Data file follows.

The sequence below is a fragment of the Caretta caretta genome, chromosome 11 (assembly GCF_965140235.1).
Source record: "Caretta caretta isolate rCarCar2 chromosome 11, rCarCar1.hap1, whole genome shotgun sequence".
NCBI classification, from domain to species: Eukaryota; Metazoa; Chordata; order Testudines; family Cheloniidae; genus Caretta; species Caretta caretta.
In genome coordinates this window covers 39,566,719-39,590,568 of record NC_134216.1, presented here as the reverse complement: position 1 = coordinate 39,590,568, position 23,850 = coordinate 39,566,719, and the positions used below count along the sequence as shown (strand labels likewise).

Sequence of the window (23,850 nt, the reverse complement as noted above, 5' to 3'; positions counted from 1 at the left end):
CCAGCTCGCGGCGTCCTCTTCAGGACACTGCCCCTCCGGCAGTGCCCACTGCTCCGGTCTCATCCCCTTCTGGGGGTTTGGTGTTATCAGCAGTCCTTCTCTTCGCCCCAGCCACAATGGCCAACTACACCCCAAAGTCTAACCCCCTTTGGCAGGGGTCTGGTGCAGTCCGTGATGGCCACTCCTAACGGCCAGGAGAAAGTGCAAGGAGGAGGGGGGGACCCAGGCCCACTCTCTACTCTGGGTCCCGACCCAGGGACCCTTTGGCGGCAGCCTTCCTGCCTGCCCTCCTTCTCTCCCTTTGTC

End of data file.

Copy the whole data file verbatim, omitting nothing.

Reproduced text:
The sequence below is a fragment of the Caretta caretta genome, chromosome 11 (assembly GCF_965140235.1).
Source record: "Caretta caretta isolate rCarCar2 chromosome 11, rCarCar1.hap1, whole genome shotgun sequence".
NCBI classification, from domain to species: Eukaryota; Metazoa; Chordata; order Testudines; family Cheloniidae; genus Caretta; species Caretta caretta.
In genome coordinates this window covers 39,566,719-39,590,568 of record NC_134216.1, presented here as the reverse complement: position 1 = coordinate 39,590,568, position 23,850 = coordinate 39,566,719, and the positions used below count along the sequence as shown (strand labels likewise).

Sequence of the window (23,850 nt, the reverse complement as noted above, 5' to 3'; positions counted from 1 at the left end):
CCAGCTCGCGGCGTCCTCTTCAGGACACTGCCCCTCCGGCAGTGCCCACTGCTCCGGTCTCATCCCCTTCTGGGGGTTTGGTGTTATCAGCAGTCCTTCTCTTCGCCCCAGCCACAATGGCCAACTACACCCCAAAGTCTAACCCCCTTTGGCAGGGGTCTGGTGCAGTCCGTGATGGCCACTCCTAACGGCCAGGAGAAAGTGCAAGGAGGAGGGGGGGACCCAGGCCCACTCTCTACTCTGGGTCCCGACCCAGGGACCCTTTGGCGGCAGCCTTCCTGCCTGCCCTCCTTCTCTCCCTTTGTC